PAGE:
Motor carriers say problems with returning empty containers mean they cannot relieve the congestion of loaded imports at US ports.
While the ships in New York and New Jersey’s Newark port can be unloaded in a timely manner, one of the main problems facing the area is the lack of truck drivers available to move the goods to warehouses and then on to their final destinations.
The Association of Bi-State Motor Carriers applauded the Federal Maritime Commission’s formation of Supply Chain Innovation Teams aimed at addressing ongoing obstacles to efficiency at the Port of NY/NJ.
Port congestion is the main reason truckers miss appointments, said Lisa Yakomin, president of the Association of Bi-State Motor Carriers, a drayage trade group. Her organization has asked the FMC to see if it can delay the implementation of the new fees in NY-NJ.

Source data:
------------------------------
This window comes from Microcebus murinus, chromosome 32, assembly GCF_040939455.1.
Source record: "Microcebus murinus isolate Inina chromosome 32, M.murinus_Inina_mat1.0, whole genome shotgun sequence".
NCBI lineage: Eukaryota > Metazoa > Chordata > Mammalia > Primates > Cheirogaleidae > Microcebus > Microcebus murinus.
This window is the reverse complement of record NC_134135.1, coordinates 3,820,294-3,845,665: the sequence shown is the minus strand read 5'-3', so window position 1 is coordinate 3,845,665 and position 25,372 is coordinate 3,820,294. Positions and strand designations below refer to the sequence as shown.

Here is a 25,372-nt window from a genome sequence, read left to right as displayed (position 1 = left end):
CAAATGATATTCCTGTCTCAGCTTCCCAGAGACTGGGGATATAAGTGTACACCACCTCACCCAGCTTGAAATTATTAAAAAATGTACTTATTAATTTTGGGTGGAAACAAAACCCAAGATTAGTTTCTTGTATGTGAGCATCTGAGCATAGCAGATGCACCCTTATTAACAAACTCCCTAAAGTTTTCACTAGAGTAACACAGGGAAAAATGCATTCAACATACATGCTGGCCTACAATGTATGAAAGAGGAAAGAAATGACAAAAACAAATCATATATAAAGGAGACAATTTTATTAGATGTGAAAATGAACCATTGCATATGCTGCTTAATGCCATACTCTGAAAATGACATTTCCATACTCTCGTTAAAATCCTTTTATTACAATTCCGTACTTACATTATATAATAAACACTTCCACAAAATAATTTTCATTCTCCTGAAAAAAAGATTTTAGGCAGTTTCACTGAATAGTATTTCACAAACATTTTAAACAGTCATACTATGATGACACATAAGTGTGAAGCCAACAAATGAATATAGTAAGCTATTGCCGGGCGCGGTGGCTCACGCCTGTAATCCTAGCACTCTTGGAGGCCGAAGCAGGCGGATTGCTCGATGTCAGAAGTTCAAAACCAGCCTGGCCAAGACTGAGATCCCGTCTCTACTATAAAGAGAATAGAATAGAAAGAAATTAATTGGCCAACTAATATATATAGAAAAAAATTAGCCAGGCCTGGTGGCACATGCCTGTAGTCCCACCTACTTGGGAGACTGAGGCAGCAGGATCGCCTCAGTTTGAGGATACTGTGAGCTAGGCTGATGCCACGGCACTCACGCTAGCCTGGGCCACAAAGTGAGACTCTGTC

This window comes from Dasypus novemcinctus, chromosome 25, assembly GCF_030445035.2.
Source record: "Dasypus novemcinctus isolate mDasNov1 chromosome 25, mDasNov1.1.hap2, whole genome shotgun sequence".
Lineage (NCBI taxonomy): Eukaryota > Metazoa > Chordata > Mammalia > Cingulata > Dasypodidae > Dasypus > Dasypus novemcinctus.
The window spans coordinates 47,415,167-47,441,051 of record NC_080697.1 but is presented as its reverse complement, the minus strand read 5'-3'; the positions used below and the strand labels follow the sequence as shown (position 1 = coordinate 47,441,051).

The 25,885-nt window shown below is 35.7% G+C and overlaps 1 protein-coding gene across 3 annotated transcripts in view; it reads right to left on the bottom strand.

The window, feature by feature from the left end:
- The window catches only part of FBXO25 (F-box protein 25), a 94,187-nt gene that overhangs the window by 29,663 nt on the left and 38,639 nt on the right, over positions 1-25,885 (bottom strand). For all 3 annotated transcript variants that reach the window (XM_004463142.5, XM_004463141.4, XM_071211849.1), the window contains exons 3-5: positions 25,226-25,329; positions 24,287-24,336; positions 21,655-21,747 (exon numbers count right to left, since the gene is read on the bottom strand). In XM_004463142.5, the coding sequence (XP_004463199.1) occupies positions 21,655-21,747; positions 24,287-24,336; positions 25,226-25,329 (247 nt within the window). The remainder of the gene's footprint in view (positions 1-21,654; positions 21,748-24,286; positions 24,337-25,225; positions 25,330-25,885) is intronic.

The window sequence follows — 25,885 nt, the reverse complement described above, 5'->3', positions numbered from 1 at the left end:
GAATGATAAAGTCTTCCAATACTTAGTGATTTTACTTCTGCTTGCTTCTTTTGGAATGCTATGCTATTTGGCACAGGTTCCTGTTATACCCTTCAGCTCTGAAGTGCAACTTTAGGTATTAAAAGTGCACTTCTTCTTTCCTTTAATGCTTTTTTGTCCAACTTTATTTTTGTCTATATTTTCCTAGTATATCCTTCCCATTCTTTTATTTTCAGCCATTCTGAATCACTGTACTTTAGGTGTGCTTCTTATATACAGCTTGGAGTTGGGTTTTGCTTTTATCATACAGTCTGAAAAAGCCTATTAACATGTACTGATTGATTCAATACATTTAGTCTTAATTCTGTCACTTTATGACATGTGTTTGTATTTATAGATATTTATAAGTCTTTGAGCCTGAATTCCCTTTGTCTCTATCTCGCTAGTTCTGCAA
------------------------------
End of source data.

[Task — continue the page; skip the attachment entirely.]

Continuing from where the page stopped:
Two of the largest intermodal trucking organizations in the Northeast have pulled out of a task force aimed at increasing New York and New Jersey port performance, saying the group has failed to address the chronic inability of truckers to return empty containers to marine terminals.
The commerce flowing through our ports represents billions of dollars in revenue and hundreds of thousands of jobs. All too frequently it comes to a standstill — in part because truckers can’t get their cargo to the docks. And the Association of Bi-State Motor Carriers predicts “catastrophic congestion” if changes aren’t made. NJTV News Anchor Mary Alice Williams recently asked Truckers Association President Jeffrey Bader what’s causing the congestion.
Op-Ed in Star-Ledger by Jeff Bader
Wall Street Journal: Problem shows how global trade logistics are falling out of sync.
NJTV News article about Port Congestion
Jersey Journal Article: Delays at the Global Marine Terminal port facility causing backlog of trucks.